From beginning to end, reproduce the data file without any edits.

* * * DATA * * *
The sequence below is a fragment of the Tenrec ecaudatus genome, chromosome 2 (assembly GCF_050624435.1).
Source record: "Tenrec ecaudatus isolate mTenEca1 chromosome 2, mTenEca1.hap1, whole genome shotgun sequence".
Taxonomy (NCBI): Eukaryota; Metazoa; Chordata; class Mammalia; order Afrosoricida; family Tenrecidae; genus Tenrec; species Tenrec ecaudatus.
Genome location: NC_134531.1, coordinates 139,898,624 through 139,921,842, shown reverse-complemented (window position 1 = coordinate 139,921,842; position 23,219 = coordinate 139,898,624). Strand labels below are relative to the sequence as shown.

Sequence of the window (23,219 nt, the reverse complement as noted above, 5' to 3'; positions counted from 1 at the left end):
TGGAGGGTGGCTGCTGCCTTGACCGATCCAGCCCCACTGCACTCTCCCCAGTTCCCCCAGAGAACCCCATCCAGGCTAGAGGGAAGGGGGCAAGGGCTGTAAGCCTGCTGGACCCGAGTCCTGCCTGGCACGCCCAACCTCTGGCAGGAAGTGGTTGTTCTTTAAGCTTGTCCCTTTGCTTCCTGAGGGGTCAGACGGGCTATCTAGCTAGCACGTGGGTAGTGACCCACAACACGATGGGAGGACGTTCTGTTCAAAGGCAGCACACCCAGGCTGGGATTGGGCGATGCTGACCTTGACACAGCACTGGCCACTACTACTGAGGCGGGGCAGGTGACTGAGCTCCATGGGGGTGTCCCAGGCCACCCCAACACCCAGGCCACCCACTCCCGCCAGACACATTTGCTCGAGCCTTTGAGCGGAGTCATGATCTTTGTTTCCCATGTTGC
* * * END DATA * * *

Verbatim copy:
The sequence below is a fragment of the Tenrec ecaudatus genome, chromosome 2 (assembly GCF_050624435.1).
Source record: "Tenrec ecaudatus isolate mTenEca1 chromosome 2, mTenEca1.hap1, whole genome shotgun sequence".
Taxonomy (NCBI): Eukaryota; Metazoa; Chordata; class Mammalia; order Afrosoricida; family Tenrecidae; genus Tenrec; species Tenrec ecaudatus.
Genome location: NC_134531.1, coordinates 139,898,624 through 139,921,842, shown reverse-complemented (window position 1 = coordinate 139,921,842; position 23,219 = coordinate 139,898,624). Strand labels below are relative to the sequence as shown.

Sequence of the window (23,219 nt, the reverse complement as noted above, 5' to 3'; positions counted from 1 at the left end):
TGGAGGGTGGCTGCTGCCTTGACCGATCCAGCCCCACTGCACTCTCCCCAGTTCCCCCAGAGAACCCCATCCAGGCTAGAGGGAAGGGGGCAAGGGCTGTAAGCCTGCTGGACCCGAGTCCTGCCTGGCACGCCCAACCTCTGGCAGGAAGTGGTTGTTCTTTAAGCTTGTCCCTTTGCTTCCTGAGGGGTCAGACGGGCTATCTAGCTAGCACGTGGGTAGTGACCCACAACACGATGGGAGGACGTTCTGTTCAAAGGCAGCACACCCAGGCTGGGATTGGGCGATGCTGACCTTGACACAGCACTGGCCACTACTACTGAGGCGGGGCAGGTGACTGAGCTCCATGGGGGTGTCCCAGGCCACCCCAACACCCAGGCCACCCACTCCCGCCAGACACATTTGCTCGAGCCTTTGAGCGGAGTCATGATCTTTGTTTCCCATGTTGC